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Author Topic: Late season ?brood break? ?  (Read 249 times)

Offline Aroc

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Late season ?brood break? ?
« on: October 05, 2020, 09:40:36 pm »
We have about 12-14 hives.  We?ve harvested and are ready to think about winter.  We seem to have a few hives with little to no brood but what appears to be ?polished? cells.  No queen cells so I?m assuming there is a queen there. 

I?ve heard often some will stop laying eggs this time of year and pick back up again.

Any thoughts?
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Offline TheHoneyPump

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Re: Late season ?brood break? ?
« Reply #1 on: October 05, 2020, 10:24:56 pm »
They may have just gone through a mass emergence leaving a lot of open cells. The queens will go back and lay them out, but yes she will lay much smaller patches this time as she works across the nest. The bees will be backfilling the nest with honey constraining her to those smaller brood patches. There will not be a brood break.  Just patches about 1/4 to 1/3 the size that you had been seeing up to now.  Check in a week, you will see what I am describing.

The other possibility is those few hives you noticed that have little to no brood with polished cells could be on the tail end of a supercedure that is in progress.  Meaning there is a virgin or newly mated queen in there that they are expectant will startup in those polished cells very soon. Make some notes in your apiary notebook and keep an eye on those hives as the failure rate of late supercedures is high.  Same prescription, check in a week to see that there are small patches of eggs/brood laid to confirm their SC success.  If you have nothing in a week, then you have a problem and some hard decisions to make.

As for queens stopping laying and going broodless. The extent that they slowdown/shutdown really depends on the strain of bee as well as your area and climate. I am in the far North and run a carniolan/caucasion mix. Personally by investigative experience, ie inspections mid winter, the hives are never truly broodless. They always have a small patch on the go in the centre of the cluster. In other words, queens never shut down completely. If you have a queenrite colony, you should always be able to find some brood in there at any time of the year.  Mid winter it is going to be small, maybe only 50-150 cells, but it will be there.

Oh, and the other tale/myth. The bees will kick out all the drones in the fall.  Yes, but no. They do not toss every drone. They definitely carry some through the winter, 20-100.

Hope that helps!


« Last Edit: October 05, 2020, 10:52:16 pm by TheHoneyPump »
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Offline Bob Wilson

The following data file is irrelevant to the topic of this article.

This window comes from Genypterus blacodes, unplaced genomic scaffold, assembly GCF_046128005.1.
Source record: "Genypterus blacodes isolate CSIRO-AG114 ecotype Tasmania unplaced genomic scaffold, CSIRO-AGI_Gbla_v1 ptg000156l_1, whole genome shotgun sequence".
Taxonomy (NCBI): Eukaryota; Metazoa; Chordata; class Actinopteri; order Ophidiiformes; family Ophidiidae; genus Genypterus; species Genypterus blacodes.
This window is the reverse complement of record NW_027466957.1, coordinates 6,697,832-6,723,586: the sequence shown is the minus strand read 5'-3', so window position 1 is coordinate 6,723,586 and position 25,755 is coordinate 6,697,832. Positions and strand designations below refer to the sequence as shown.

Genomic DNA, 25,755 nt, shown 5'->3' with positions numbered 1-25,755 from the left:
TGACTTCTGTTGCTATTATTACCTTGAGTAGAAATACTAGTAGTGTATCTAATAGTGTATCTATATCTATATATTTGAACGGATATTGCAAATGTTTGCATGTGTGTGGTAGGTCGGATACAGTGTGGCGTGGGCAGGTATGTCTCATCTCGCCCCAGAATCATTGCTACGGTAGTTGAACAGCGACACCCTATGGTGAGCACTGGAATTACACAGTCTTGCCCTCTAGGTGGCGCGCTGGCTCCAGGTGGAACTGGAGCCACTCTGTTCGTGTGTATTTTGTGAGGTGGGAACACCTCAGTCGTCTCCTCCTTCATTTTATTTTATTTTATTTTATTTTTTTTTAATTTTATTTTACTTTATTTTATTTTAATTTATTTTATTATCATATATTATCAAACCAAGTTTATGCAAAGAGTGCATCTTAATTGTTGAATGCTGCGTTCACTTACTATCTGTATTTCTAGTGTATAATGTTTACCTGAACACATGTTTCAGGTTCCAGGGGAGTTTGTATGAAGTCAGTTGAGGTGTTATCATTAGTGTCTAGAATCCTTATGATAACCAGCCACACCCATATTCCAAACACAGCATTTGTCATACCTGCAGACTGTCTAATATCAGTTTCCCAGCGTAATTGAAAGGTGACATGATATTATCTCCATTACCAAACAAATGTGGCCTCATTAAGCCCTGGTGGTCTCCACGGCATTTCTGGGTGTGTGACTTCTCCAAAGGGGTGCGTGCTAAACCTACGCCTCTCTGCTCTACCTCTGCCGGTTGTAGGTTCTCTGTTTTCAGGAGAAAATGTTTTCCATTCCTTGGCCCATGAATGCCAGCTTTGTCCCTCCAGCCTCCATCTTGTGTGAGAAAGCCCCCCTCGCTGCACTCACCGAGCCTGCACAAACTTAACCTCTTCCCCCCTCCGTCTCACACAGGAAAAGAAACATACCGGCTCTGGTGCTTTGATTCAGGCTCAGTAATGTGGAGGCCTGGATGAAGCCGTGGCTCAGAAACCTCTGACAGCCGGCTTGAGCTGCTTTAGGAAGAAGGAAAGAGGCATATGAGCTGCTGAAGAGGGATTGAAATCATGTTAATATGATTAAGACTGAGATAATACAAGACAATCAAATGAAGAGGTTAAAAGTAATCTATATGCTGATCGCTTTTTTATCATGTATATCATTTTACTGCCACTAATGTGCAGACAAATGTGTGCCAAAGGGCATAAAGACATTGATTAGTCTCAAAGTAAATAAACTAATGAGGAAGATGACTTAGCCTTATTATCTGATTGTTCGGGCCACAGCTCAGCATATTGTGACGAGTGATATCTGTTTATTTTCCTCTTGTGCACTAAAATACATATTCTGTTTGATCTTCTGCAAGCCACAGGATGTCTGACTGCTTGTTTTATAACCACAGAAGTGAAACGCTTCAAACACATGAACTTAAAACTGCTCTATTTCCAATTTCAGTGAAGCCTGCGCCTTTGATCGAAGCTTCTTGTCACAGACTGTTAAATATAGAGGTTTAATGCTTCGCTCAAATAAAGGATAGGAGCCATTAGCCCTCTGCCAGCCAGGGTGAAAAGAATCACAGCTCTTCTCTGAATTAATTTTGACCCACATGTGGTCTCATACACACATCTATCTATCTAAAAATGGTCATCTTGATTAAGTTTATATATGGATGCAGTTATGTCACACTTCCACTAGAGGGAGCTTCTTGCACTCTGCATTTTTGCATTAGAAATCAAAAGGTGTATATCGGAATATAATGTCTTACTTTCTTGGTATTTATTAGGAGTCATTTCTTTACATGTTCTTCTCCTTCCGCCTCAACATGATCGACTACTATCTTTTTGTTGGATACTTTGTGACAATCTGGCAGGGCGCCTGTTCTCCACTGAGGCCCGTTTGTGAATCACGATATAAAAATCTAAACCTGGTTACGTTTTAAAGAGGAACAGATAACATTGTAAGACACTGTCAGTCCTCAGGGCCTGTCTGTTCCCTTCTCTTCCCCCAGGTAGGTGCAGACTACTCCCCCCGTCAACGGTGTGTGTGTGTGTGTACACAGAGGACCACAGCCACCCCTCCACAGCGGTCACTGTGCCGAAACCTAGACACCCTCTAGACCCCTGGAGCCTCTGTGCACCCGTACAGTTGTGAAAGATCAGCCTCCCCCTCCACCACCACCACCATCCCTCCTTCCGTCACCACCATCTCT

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Re: Late season ?brood break? ?
« Reply #2 on: October 05, 2020, 10:58:25 pm »
HoneyPump. Interesting and good to know about there always being some small amount of brood. Thanks for the info.

Offline Ben Framed

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Re: Late season ?brood break? ?
« Reply #3 on: October 05, 2020, 11:40:50 pm »
I appreciate the information also Mr HP. I knew that would be the case here but I did not know that would be the case in the far North where it gets so cold. Thank you.
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Offline Aroc

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Re: Late season ?brood break? ?
« Reply #4 on: October 07, 2020, 09:53:46 pm »
 I don?t know? Something seems very different. We probably have eight hives that do not have open brood or eggs.   There is another hobbyist with a couple hives down the road about 10 miles that has the same thing. Could it somehow be weather related. I find it hard to believe that this many hives have chosen to supersede this late in the year.  Watching a beekeeper from Canada has stated the same thing.
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Offline Michael Bush

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Re: Late season ?brood break? ?
« Reply #5 on: October 15, 2020, 03:06:25 pm »
From my point of view, the most important batch of brood is the last one.  That's when the "fat" winter bees are raised.  If the break is because of the seasons, then fine, but if there is a dearth that is causing it, I would feed.  Make sure you go into winter with that last batch of young fat bees.
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Offline Aroc

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Re: Late season ?brood break? ?
« Reply #6 on: October 15, 2020, 10:47:01 pm »
Thanks Michael.  I?m convinced it?s season related.  We are a bit late ?putting them to bed? for winter and I think they?ve done this before I just haven?t seen it. 
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Offline JojoBeeBoy

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Re: Late season ?brood break? ?
« Reply #7 on: October 16, 2020, 10:41:59 pm »
We recently went on a week-long trip. When I returned I checked on my hives (and nucs) and found an Italian queen that has been passed around and used for a donor all year had just began to lay a few eggs after an almost 3 week hiatus. She was in a 5-frame nuc with a small patch of emerging brood and I had to look carefully to see anything else. After blowing on them I could see several hundred fresh eggs. She is back to blowing up the box.

Most of my others are Russians and they slowed down with cooler nights, but only this queen stopped cold. This while having access to sugar water and a pretty strong goldenrod, aster/pollen flow. I like to think it was instinctual toward mites or something, but if they all had all done this I would be looking deeper. Keep us posted. Thanks